So your candle didn't come out quite like you envisioned. Maybe you were going for a nice smooth finish to create a sophisticated looking candle? Maybe in your excitement to see your beautiful candle you pulled it out of its mold too soon. To your dismay, some of the edges stuck to the side of the mold, leaving you with a candle that appears to have torn blisters on the outside. Not exactly sophisticated, right?
Here are a few suggestions on how to work with your not-quite-right candles:
In the above case, you could try pressing the "blister skin" back into place but you will probably still see a scar. You could let the candle cool completely and try buffing the blemish out with an old nylon pulled tightly around a couple of fingers. You'll probably see little scratch marks though. After that, you could hit it lightly with a heat gun to try to smooth it's appearance.
Still not pretty enough for you and you'd rather not just put it back into your melting pot and start over?
Here are a few more makeover ideas for that ugly duckling candle:
You could go for the gold - literally! Brush a thin layer of Mod Podge over the outside edges of the candle from top to bottom and roll it in a fine gold mica glitter. Instantly your blemish is successfully hidden. Of course, you could always use sand, crystals, coffee grounds or other colored glitter as your camouflage.
Maybe you don't feel like trying any of this because you're too mad at yourself for being impatient. Get over it. Candle making is an art that takes a lot of patience, practice and experimenting. So to get over this, simply go to your candle making journal, make a note on what will happen if you donít wait long enough before removing and walk away. Next, light that ugly candle, relax and enjoy. If necessary, give it to a friend and explain your mistake. On the other hand, tell them that you're just not sure you really like the newest blistering technique youíve learned and thought maybe they would enjoy it. I'm sure the next time you go to their house you'll see the blister candle proudly displayed.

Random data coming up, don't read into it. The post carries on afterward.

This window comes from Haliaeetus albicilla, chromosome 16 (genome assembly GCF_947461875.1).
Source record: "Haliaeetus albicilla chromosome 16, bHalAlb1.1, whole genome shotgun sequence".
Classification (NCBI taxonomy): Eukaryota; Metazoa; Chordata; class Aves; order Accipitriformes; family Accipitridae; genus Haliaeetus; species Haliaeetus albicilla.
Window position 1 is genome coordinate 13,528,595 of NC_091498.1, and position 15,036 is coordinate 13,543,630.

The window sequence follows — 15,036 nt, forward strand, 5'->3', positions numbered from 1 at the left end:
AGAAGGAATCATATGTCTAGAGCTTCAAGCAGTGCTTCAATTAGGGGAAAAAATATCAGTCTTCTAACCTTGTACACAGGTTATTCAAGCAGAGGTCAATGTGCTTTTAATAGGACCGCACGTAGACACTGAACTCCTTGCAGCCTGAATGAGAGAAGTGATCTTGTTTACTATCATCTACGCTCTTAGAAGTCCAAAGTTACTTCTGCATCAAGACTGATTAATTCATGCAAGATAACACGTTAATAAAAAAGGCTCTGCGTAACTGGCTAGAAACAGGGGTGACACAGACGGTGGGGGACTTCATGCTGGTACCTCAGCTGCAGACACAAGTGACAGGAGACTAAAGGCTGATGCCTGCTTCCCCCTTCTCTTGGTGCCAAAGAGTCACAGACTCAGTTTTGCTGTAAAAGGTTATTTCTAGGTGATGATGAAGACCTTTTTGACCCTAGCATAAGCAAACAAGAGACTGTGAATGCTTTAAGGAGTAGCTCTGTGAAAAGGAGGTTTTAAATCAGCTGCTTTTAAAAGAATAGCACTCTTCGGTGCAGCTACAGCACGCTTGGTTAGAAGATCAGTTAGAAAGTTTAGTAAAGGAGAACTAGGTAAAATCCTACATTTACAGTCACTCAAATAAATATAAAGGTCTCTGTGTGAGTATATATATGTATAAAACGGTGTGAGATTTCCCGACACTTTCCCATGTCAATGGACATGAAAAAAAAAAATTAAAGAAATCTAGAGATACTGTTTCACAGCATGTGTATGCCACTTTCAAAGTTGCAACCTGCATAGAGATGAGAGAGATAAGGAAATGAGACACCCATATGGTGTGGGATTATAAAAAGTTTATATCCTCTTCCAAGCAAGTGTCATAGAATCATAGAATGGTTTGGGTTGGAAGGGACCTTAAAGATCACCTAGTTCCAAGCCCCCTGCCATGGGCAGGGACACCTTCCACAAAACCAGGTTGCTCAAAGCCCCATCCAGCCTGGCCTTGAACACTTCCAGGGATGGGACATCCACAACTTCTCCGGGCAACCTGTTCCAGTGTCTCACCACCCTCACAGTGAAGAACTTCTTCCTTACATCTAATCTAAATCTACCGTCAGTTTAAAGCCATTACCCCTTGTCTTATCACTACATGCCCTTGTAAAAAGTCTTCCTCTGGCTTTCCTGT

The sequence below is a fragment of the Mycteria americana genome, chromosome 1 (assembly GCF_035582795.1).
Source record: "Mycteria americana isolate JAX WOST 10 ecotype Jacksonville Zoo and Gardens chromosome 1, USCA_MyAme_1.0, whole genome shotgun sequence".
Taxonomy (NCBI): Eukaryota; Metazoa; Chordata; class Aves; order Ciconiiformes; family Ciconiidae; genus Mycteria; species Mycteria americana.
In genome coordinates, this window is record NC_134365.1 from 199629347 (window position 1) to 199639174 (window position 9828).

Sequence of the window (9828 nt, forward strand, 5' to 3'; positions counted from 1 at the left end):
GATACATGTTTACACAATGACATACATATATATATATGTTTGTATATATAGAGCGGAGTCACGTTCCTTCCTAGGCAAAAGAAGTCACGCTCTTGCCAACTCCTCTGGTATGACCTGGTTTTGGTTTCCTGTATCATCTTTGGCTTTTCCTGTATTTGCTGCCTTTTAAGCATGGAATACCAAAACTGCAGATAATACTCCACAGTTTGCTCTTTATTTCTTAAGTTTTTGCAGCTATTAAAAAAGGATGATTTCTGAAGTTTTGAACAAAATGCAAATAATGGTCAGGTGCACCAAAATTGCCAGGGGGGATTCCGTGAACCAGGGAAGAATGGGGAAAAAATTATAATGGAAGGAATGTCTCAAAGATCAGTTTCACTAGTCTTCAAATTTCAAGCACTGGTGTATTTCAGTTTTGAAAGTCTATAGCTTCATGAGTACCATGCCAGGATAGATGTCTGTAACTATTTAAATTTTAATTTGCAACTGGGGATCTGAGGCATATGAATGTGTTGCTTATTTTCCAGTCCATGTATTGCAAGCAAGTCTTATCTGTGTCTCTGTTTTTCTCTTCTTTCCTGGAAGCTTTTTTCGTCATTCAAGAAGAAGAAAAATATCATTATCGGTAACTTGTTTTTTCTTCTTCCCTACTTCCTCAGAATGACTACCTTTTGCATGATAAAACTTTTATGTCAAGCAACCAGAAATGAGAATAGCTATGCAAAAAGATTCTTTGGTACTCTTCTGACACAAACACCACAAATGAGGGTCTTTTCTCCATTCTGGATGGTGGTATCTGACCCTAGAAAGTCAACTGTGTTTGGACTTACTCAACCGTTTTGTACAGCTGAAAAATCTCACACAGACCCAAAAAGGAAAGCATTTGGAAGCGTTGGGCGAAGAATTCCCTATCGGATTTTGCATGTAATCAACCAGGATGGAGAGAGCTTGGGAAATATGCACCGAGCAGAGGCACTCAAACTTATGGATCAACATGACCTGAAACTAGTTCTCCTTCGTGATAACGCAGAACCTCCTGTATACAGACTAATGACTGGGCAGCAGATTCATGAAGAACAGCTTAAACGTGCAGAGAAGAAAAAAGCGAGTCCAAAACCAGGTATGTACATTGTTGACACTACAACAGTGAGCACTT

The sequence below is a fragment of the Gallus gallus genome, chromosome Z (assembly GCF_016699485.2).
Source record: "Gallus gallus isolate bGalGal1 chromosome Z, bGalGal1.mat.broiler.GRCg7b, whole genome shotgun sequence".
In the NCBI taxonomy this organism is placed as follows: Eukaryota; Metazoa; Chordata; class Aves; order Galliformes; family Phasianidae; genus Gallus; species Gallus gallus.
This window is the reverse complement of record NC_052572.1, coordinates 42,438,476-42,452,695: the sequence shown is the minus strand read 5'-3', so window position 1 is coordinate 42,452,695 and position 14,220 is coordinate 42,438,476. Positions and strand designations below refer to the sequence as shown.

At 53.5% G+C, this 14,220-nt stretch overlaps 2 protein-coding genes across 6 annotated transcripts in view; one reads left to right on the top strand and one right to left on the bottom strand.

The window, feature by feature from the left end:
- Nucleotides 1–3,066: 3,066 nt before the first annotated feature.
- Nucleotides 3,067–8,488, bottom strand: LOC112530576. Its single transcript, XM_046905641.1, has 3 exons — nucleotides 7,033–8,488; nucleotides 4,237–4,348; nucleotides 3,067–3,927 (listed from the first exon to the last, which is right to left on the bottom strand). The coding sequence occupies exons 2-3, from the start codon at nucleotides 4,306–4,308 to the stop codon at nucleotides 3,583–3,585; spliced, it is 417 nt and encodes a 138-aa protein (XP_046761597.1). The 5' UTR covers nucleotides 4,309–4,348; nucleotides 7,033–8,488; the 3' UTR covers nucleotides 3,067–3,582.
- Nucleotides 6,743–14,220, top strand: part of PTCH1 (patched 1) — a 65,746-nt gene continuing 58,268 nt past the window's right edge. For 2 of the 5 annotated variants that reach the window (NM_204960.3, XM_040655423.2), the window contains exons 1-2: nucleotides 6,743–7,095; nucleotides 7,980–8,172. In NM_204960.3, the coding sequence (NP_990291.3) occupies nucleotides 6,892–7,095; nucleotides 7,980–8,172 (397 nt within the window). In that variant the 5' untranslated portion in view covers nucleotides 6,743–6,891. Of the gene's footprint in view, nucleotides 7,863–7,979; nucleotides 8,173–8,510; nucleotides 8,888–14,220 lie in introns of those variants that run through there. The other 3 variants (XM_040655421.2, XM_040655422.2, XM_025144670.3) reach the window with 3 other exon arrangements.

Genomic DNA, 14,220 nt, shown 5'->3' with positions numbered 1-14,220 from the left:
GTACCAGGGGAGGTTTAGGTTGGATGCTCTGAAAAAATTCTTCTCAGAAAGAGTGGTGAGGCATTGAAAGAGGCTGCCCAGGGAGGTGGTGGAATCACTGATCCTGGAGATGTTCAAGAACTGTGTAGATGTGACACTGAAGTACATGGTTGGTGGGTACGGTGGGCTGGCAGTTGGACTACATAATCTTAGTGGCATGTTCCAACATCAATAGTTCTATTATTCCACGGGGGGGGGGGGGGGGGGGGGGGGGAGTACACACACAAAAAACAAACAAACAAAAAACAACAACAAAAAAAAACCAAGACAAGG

All of these repair techniques can be tried for many types of ugly molded candle mishaps such as; jump lines, tiny bubbles on the surface, dents from being dropped into gravel, gouges from trying to put it into a too small box, the wax mottled when you didn't want it to, dye settled funny, or any number of other mishaps.
Sometimes it just takes a little extra care to make an ugly candle feel at home.
As far as container candles go, you're kind of stuck with what you have. You can however, re-melt the wax and start over. Simply place the container on a tray and put it in an oven that is set at its lowest temperature or put it in a shallow pot of simmering water. When the wax has melted, pour it back into your melting pot, fish the wick out and make your necessary adjustments. If this was a layered candle you may end up with a new kind of ugly, as in color. Think before you re-melt.
If you are finding that the wax is not adhering to the sides of the container (which is a somewhat ugly feature), you may have to make sure you are warming the container well before you pour. I've also read somewhere that you can heat the wet spots of containers with a heat gun and the wet spots or un-adhered spot will disappear. Iíve tried that and it really only made the problem worse.
Another option to consider is that you may need to purchase a better wax specifically designed for containers. Unfortunately, the more expensive the container type wax the better your chances are of excellent adhesion...at least that has been my experience.
I actually have a pretty good supply of ugly container candles and I will simply display them with their good sides out, light them and enjoy! I donít think anyone will even notice.
Try loving an ugly candle Ė it might make you feel good and it could turn out to be your best candle in the end.
Remember - always use proper candle safety when making or burning candles.